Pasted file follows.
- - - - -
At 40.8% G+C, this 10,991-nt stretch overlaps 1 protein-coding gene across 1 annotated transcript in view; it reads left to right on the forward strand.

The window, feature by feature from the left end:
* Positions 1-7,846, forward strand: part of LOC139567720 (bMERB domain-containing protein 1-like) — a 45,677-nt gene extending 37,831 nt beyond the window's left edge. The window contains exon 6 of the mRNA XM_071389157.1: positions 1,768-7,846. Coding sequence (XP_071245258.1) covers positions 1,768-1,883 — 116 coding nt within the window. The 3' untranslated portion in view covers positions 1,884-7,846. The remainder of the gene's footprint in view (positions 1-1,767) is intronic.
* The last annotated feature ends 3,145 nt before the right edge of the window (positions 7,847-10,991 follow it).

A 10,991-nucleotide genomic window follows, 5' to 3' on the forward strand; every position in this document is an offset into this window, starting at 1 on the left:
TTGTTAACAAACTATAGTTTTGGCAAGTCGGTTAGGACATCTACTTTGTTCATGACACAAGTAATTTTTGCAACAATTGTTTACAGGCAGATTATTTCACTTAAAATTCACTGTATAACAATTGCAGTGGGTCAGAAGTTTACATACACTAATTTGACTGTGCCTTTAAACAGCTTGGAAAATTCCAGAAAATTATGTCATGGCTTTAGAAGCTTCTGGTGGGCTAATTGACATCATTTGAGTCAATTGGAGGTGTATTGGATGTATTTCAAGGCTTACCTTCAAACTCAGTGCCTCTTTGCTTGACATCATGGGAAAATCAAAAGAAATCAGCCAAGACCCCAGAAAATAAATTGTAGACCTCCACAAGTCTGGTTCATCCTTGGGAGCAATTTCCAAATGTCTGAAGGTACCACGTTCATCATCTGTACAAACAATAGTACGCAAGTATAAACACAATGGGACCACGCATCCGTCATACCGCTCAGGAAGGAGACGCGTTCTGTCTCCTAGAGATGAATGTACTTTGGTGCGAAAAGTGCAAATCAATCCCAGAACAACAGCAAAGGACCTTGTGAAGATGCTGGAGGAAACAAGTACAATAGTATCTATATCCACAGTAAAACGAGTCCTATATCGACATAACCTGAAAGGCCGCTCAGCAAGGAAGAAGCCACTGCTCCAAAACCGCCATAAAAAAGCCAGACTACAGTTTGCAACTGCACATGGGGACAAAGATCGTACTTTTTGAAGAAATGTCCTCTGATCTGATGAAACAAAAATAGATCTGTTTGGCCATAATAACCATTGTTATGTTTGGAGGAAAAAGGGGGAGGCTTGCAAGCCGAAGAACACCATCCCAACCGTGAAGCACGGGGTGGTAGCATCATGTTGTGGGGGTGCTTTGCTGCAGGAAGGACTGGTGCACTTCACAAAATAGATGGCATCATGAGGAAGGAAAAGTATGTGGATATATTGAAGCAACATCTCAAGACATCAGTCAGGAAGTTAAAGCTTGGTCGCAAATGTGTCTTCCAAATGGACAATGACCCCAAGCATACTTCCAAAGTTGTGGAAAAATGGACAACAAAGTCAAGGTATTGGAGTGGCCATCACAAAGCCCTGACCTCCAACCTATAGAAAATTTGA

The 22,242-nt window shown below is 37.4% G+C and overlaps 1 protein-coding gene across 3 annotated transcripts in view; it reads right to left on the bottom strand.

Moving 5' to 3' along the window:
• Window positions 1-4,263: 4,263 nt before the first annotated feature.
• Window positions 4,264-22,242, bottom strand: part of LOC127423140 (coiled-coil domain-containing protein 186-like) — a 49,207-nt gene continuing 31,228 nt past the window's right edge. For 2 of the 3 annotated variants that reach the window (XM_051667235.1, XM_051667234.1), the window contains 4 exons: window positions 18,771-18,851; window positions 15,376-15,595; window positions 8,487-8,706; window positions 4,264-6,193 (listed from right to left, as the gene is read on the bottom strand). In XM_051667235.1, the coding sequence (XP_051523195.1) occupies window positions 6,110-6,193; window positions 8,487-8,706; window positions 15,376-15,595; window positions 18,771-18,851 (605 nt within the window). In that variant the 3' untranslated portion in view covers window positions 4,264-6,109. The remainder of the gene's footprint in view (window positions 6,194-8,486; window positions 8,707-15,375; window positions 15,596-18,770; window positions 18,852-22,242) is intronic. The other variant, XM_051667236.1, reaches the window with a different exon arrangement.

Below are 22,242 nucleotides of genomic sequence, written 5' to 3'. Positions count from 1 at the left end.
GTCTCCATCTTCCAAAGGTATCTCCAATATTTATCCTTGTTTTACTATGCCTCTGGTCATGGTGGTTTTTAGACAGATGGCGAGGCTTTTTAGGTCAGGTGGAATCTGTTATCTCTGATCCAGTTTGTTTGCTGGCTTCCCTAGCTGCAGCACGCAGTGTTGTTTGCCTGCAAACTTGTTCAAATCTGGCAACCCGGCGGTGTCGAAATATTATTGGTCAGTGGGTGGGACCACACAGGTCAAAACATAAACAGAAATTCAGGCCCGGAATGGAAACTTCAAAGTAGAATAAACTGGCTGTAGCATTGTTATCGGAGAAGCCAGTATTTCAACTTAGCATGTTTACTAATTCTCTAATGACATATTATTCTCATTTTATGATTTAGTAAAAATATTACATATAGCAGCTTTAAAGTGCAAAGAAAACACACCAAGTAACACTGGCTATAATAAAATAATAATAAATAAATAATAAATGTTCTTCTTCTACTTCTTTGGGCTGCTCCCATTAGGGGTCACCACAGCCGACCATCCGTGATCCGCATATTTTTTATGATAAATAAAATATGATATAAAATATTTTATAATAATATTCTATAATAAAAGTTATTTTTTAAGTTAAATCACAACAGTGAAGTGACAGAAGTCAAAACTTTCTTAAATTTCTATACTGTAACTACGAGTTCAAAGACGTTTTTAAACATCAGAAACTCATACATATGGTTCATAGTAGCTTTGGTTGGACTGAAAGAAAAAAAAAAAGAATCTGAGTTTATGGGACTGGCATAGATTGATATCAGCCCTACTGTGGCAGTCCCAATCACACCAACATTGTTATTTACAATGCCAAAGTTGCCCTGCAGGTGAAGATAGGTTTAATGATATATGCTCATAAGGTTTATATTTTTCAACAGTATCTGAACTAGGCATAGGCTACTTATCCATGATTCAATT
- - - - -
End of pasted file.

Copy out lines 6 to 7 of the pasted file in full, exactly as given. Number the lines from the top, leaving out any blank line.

TTGTTAACAAACTATAGTTTTGGCAAGTCGGTTAGGACATCTACTTTGTTCATGACACAAGTAATTTTTGCAACAATTGTTTACAGGCAGATTATTTCACTTAAAATTCACTGTATAACAATTGCAGTGGGTCAGAAGTTTACATACACTAATTTGACTGTGCCTTTAAACAGCTTGGAAAATTCCAGAAAATTATGTCATGGCTTTAGAAGCTTCTGGTGGGCTAATTGACATCATTTGAGTCAATTGGAGGTGTATTGGATGTATTTCAAGGCTTACCTTCAAACTCAGTGCCTCTTTGCTTGACATCATGGGAAAATCAAAAGAAATCAGCCAAGACCCCAGAAAATAAATTGTAGACCTCCACAAGTCTGGTTCATCCTTGGGAGCAATTTCCAAATGTCTGAAGGTACCACGTTCATCATCTGTACAAACAATAGTACGCAAGTATAAACACAATGGGACCACGCATCCGTCATACCGCTCAGGAAGGAGACGCGTTCTGTCTCCTAGAGATGAATGTACTTTGGTGCGAAAAGTGCAAATCAATCCCAGAACAACAGCAAAGGACCTTGTGAAGATGCTGGAGGAAACAAGTACAATAGTATCTATATCCACAGTAAAACGAGTCCTATATCGACATAACCTGAAAGGCCGCTCAGCAAGGAAGAAGCCACTGCTCCAAAACCGCCATAAAAAAGCCAGACTACAGTTTGCAACTGCACATGGGGACAAAGATCGTACTTTTTGAAGAAATGTCCTCTGATCTGATGAAACAAAAATAGATCTGTTTGGCCATAATAACCATTGTTATGTTTGGAGGAAAAAGGGGGAGGCTTGCAAGCCGAAGAACACCATCCCAACCGTGAAGCACGGGGTGGTAGCATCATGTTGTGGGGGTGCTTTGCTGCAGGAAGGACTGGTGCACTTCACAAAATAGATGGCATCATGAGGAAGGAAAAGTATGTGGATATATTGAAGCAACATCTCAAGACATCAGTCAGGAAGTTAAAGCTTGGTCGCAAATGTGTCTTCCAAATGGACAATGACCCCAAGCATACTTCCAAAGTTGTGGAAAAATGGACAACAAAGTCAAGGTATTGGAGTGGCCATCACAAAGCCCTGACCTCCAACCTATAGAAAATTTGA

The 22,242-nt window shown below is 37.4% G+C and overlaps 1 protein-coding gene across 3 annotated transcripts in view; it reads right to left on the bottom strand.